15 Interconnected PV systems must include labeling that clearly identifies the disconnects and point of interconnection. Regardless of the point of connection, NEC® Article 705, “Interconnected Electric Power Production Sources,” requires that a permanent directory be placed at each service location showing all power sources for a building. See Figure If the PV system is connected on the load side, this labeling may be in addition to labeling at the panelboard. If the point of connection is on the supply side, this labeling may serve the purposes of a supply-side label near the service disconnects.

16 With a net metering arrangement, exported power makes the electric meter run backward, crediting the PV system owner for power supplied to the utility grid at the retail rate. Net metering uses one meter that can operate in both directions, effectively subtracting exported electricity from imported electricity. See Figure This assigns them the same, full retail value, which is most advantageous to the customer. Sometimes a customer’s existing meter is capable of operating backwards without any modifications. If a different meter must be installed, it is the responsibility of the utility to do this, though it may charge the customer a fee.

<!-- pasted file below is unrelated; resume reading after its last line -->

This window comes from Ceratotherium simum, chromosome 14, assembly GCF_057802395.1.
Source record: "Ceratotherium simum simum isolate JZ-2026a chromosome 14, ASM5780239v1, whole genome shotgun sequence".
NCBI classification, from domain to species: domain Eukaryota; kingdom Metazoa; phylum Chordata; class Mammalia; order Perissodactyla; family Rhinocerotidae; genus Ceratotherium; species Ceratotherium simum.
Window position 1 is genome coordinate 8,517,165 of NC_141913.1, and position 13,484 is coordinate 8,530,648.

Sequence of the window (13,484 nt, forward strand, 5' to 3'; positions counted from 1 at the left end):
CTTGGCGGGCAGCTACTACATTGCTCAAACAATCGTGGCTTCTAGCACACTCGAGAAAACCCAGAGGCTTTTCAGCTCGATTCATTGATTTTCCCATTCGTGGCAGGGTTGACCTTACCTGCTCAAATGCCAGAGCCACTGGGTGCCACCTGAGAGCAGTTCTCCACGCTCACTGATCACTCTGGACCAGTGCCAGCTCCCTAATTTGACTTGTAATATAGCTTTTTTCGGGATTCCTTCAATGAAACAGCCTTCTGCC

17 Dual metering can be accomplished with two separate meters or with one meter that can measure and record energy flow in both directions separately Two-meter arrangements are more common for larger independent power producers, though they are also used for a variety of PV systems in states that have not yet mandated net metering rules. Two unidirectional meters, or a single multi-register meter, record exported and imported energy separately. See Figure

18 PURPA defines the entities that can contribute to the collective energy supply.
PURPA defines a class of IPPs known as qualifying facilities. See Figure A qualifying facility (QF) is a non-utility large-scale power producer that meets the technical and procedural requirements for interconnection to the utility system. PURPA mandates that utilities purchase power from QFs at the utility’s avoided cost. Avoided cost is the cost that a utility would normally incur to generate a given amount of power, often synonymous with the wholesale market value of electricity. When purchasing this energy, the utility “avoids the cost” of generating it themselves.